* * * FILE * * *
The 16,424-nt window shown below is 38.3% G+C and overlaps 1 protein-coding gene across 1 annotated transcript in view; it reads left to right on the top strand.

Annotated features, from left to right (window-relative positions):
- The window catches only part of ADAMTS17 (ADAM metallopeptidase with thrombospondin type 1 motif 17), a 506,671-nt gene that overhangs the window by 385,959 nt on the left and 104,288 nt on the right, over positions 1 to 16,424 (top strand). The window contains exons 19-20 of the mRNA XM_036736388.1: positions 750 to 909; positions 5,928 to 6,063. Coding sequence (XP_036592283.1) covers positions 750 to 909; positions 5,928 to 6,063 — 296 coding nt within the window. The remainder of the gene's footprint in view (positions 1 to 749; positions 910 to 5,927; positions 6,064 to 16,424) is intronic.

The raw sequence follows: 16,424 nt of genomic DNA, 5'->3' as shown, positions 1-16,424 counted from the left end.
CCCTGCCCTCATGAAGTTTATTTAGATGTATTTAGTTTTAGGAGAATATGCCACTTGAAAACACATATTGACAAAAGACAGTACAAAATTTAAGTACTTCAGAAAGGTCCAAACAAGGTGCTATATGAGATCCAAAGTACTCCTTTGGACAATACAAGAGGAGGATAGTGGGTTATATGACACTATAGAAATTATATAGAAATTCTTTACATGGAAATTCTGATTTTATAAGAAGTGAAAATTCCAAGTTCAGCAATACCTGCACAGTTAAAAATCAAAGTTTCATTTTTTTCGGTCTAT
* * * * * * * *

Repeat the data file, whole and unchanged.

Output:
The 16,424-nt window shown below is 38.3% G+C and overlaps 1 protein-coding gene across 1 annotated transcript in view; it reads left to right on the top strand.

Annotated features, from left to right (window-relative positions):
- The window catches only part of ADAMTS17 (ADAM metallopeptidase with thrombospondin type 1 motif 17), a 506,671-nt gene that overhangs the window by 385,959 nt on the left and 104,288 nt on the right, over positions 1 to 16,424 (top strand). The window contains exons 19-20 of the mRNA XM_036736388.1: positions 750 to 909; positions 5,928 to 6,063. Coding sequence (XP_036592283.1) covers positions 750 to 909; positions 5,928 to 6,063 — 296 coding nt within the window. The remainder of the gene's footprint in view (positions 1 to 749; positions 910 to 5,927; positions 6,064 to 16,424) is intronic.

The raw sequence follows: 16,424 nt of genomic DNA, 5'->3' as shown, positions 1-16,424 counted from the left end.
CCCTGCCCTCATGAAGTTTATTTAGATGTATTTAGTTTTAGGAGAATATGCCACTTGAAAACACATATTGACAAAAGACAGTACAAAATTTAAGTACTTCAGAAAGGTCCAAACAAGGTGCTATATGAGATCCAAAGTACTCCTTTGGACAATACAAGAGGAGGATAGTGGGTTATATGACACTATAGAAATTATATAGAAATTCTTTACATGGAAATTCTGATTTTATAAGAAGTGAAAATTCCAAGTTCAGCAATACCTGCACAGTTAAAAATCAAAGTTTCATTTTTTTCGGTCTAT